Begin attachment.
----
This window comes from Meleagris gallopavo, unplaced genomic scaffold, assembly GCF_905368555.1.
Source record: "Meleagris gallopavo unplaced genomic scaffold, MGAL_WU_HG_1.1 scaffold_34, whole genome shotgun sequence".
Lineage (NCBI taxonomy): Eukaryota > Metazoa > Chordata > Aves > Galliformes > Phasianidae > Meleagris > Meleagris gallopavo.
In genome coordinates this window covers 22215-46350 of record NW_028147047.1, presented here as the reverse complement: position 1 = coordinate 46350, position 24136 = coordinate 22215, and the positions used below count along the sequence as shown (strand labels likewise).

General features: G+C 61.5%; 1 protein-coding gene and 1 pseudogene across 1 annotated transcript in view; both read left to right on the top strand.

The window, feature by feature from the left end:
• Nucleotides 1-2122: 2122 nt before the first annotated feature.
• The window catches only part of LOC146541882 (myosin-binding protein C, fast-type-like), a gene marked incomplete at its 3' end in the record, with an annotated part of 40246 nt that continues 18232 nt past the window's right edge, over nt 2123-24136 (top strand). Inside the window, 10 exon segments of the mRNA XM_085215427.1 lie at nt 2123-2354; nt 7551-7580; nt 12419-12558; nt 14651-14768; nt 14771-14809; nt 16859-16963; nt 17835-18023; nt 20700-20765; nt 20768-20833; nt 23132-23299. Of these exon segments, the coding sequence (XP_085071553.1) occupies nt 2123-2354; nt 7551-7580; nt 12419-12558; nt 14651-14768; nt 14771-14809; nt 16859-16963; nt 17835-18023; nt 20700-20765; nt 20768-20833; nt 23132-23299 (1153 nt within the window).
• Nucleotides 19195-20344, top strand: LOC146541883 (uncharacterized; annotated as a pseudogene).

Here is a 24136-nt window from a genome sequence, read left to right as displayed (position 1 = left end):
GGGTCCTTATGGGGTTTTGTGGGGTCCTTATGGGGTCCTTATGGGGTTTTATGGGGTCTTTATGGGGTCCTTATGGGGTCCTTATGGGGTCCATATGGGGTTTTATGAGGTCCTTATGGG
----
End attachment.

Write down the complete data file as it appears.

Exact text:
This window comes from Meleagris gallopavo, unplaced genomic scaffold, assembly GCF_905368555.1.
Source record: "Meleagris gallopavo unplaced genomic scaffold, MGAL_WU_HG_1.1 scaffold_34, whole genome shotgun sequence".
Lineage (NCBI taxonomy): Eukaryota > Metazoa > Chordata > Aves > Galliformes > Phasianidae > Meleagris > Meleagris gallopavo.
In genome coordinates this window covers 22215-46350 of record NW_028147047.1, presented here as the reverse complement: position 1 = coordinate 46350, position 24136 = coordinate 22215, and the positions used below count along the sequence as shown (strand labels likewise).

General features: G+C 61.5%; 1 protein-coding gene and 1 pseudogene across 1 annotated transcript in view; both read left to right on the top strand.

The window, feature by feature from the left end:
• Nucleotides 1-2122: 2122 nt before the first annotated feature.
• The window catches only part of LOC146541882 (myosin-binding protein C, fast-type-like), a gene marked incomplete at its 3' end in the record, with an annotated part of 40246 nt that continues 18232 nt past the window's right edge, over nt 2123-24136 (top strand). Inside the window, 10 exon segments of the mRNA XM_085215427.1 lie at nt 2123-2354; nt 7551-7580; nt 12419-12558; nt 14651-14768; nt 14771-14809; nt 16859-16963; nt 17835-18023; nt 20700-20765; nt 20768-20833; nt 23132-23299. Of these exon segments, the coding sequence (XP_085071553.1) occupies nt 2123-2354; nt 7551-7580; nt 12419-12558; nt 14651-14768; nt 14771-14809; nt 16859-16963; nt 17835-18023; nt 20700-20765; nt 20768-20833; nt 23132-23299 (1153 nt within the window).
• Nucleotides 19195-20344, top strand: LOC146541883 (uncharacterized; annotated as a pseudogene).

Here is a 24136-nt window from a genome sequence, read left to right as displayed (position 1 = left end):
GGGTCCTTATGGGGTTTTGTGGGGTCCTTATGGGGTCCTTATGGGGTTTTATGGGGTCTTTATGGGGTCCTTATGGGGTCCTTATGGGGTCCATATGGGGTTTTATGAGGTCCTTATGGG